President Obama signed the Food Safety Modernization Act (FSMA) into law on Tuesday, Jan, 4. The biggest change in food safety laws since 1938, FSMA gives the Food and Drug Administration (FDA) new authority.
The FDA will be able to issue a mandatory recall of contaminated food, which it did not have the power to do before this bill.
“Each year, foodborne illness strikes 48 million Americans, hospitalizing a hundred thousand and killing thousands,” said Margaret Hamburg, M.D., the Commissioner of Food and Drugs. She wrote on the White House blog, “I thank the President and members of Congress for recognizing that the burden that foodborne illness places on the American people is too great, and for taking this action.”
The new law also gives the FDA stronger enforcement powers over importers. “Among the improvements is the requirement that importers verify the safety of food from their suppliers and the authority for the FDA to block foods from facilities or countries that refuse our inspection," reads Hamburg’s statement. "FDA will also be working more closely with foreign governments and increasing its inspection of foreign food facilities.”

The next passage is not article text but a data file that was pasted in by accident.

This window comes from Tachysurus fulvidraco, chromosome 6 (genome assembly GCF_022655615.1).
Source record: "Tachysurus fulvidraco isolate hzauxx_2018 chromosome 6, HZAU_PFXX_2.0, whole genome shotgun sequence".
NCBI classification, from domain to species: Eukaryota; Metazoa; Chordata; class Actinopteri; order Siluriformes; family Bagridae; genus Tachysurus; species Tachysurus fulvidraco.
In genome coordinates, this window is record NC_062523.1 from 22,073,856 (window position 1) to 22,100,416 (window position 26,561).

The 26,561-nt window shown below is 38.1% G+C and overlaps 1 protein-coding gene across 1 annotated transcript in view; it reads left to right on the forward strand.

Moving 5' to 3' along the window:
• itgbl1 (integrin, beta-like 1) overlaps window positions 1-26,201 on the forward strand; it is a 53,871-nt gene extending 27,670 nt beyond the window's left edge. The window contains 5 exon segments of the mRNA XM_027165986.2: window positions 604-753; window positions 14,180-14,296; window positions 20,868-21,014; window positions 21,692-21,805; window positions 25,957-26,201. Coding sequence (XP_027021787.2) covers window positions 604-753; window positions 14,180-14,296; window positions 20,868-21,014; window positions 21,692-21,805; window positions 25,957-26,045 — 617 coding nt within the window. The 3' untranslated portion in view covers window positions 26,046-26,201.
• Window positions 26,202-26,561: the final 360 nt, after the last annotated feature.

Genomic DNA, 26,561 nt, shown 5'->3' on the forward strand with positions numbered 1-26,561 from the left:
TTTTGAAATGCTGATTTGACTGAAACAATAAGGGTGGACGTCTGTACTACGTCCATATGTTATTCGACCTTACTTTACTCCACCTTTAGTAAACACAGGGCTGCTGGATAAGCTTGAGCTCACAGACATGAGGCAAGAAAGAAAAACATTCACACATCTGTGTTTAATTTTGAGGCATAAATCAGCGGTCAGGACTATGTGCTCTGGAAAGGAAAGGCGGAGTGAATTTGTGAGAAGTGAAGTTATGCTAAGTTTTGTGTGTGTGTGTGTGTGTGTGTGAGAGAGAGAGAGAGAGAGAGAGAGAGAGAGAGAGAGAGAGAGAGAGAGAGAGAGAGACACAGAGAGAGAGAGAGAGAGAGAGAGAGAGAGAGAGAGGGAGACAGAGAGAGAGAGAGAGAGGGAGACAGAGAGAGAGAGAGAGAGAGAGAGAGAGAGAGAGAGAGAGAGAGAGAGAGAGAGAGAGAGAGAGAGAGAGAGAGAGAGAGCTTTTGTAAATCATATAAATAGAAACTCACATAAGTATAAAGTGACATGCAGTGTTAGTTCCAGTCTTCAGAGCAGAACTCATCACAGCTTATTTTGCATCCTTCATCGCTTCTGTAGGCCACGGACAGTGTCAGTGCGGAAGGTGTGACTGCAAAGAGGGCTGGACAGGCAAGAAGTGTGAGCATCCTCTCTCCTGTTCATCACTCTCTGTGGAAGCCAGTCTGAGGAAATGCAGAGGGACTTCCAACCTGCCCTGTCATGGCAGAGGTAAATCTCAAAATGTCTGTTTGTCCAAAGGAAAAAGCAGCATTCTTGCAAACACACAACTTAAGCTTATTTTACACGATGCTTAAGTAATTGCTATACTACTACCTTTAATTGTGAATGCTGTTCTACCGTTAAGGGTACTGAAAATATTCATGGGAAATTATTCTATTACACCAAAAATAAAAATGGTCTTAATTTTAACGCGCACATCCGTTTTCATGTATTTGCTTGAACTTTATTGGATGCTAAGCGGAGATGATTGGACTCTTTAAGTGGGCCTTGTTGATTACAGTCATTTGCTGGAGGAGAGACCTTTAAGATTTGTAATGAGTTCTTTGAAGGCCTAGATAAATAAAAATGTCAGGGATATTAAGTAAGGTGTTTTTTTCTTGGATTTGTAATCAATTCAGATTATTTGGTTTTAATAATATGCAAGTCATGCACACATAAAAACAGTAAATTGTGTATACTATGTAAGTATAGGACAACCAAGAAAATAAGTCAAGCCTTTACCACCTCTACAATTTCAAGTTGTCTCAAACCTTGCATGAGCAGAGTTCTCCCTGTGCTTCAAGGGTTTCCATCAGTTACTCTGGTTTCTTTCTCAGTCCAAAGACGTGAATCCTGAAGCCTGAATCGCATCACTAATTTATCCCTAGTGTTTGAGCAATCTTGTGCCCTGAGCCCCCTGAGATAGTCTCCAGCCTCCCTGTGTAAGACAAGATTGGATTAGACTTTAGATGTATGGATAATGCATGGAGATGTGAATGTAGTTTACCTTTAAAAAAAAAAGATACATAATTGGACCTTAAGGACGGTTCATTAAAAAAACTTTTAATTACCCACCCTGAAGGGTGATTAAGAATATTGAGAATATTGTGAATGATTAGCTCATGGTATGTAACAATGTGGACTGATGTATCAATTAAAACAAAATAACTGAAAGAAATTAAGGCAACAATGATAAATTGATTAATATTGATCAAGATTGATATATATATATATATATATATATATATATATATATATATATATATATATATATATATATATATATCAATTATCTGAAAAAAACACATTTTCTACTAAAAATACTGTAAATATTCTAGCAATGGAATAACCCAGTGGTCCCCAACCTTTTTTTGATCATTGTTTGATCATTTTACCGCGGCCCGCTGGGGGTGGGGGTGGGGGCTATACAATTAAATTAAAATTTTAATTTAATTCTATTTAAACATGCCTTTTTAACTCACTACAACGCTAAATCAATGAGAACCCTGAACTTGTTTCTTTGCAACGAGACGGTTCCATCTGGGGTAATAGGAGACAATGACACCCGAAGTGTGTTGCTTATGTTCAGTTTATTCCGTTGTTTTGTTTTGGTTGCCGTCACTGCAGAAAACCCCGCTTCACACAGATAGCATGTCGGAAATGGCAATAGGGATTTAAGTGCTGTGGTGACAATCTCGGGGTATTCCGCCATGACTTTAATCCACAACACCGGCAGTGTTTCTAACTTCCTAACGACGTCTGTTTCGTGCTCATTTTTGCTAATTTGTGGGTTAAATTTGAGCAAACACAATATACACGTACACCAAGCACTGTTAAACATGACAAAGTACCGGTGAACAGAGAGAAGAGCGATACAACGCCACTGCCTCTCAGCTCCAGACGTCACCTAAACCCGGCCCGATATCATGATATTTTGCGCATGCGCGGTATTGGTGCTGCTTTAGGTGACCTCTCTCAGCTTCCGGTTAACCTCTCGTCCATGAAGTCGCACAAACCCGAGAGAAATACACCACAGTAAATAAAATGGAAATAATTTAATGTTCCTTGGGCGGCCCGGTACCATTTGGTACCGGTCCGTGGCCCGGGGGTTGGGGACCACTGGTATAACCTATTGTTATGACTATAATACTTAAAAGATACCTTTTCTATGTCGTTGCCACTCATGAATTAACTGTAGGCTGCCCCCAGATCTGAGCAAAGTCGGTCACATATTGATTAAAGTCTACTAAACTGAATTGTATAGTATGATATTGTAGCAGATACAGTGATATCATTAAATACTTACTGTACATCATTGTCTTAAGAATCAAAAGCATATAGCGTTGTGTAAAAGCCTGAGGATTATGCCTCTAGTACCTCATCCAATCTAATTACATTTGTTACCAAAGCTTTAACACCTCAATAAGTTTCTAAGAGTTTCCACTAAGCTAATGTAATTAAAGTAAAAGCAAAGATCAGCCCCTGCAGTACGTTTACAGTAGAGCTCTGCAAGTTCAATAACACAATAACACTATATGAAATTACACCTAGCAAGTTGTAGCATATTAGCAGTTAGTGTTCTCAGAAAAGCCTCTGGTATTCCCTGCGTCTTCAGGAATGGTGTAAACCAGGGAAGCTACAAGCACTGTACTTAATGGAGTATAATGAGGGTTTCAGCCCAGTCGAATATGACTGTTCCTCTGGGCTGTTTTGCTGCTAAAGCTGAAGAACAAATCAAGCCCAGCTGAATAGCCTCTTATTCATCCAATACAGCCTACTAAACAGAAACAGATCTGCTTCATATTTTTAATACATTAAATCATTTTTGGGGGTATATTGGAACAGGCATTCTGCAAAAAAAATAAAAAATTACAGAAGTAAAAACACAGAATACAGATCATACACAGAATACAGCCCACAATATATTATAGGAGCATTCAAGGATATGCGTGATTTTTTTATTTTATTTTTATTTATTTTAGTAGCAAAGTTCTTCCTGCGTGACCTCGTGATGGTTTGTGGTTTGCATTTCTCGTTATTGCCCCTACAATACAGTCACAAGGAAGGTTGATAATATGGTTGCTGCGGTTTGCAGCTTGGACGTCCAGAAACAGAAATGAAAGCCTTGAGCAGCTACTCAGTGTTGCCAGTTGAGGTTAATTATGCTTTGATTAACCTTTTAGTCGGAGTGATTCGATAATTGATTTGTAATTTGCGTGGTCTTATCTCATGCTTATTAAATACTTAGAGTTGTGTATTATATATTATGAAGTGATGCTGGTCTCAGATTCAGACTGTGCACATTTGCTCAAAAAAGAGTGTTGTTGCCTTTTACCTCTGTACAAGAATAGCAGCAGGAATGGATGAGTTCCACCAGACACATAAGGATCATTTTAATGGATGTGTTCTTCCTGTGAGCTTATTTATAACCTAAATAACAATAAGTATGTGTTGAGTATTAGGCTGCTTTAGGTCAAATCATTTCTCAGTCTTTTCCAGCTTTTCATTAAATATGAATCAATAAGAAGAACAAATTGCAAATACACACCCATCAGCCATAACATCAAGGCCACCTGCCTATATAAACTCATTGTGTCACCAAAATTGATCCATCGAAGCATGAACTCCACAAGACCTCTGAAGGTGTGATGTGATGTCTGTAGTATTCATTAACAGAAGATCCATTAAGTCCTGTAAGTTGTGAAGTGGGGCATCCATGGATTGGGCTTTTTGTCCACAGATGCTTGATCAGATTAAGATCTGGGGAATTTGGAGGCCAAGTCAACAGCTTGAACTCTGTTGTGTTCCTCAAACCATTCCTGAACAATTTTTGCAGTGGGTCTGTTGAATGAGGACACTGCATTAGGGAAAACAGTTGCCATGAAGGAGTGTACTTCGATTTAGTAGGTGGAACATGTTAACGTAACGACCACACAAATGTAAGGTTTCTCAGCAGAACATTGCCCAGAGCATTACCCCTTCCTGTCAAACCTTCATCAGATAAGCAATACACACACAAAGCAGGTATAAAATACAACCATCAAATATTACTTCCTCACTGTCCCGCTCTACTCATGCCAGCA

The passage of the law did meet with some opposition. Last month the bill passed the Senate with 79 votes for and 16 against; and the House with 193 votes for and 165 against.
Rep. Jack Kingston, (R-Ga.) voted against the bill. He is likely to chair the committee which oversees food safety in the 112th Congress. Bloomberg quoted him as saying, “While it’s a great re-election tool to terrify people into thinking that the food they’re eating is unsafe and unsanitary, and if not for the wonderful nanny-state politicians we’d be getting sick after every meal, the system we have is doing a darn good job.”
The Congressional Budget Office calculated that implementing the inspections and other processes the law requires might cost $1.4 billion over the coming five years. Legislators may not be willing to allocate the funds to support it.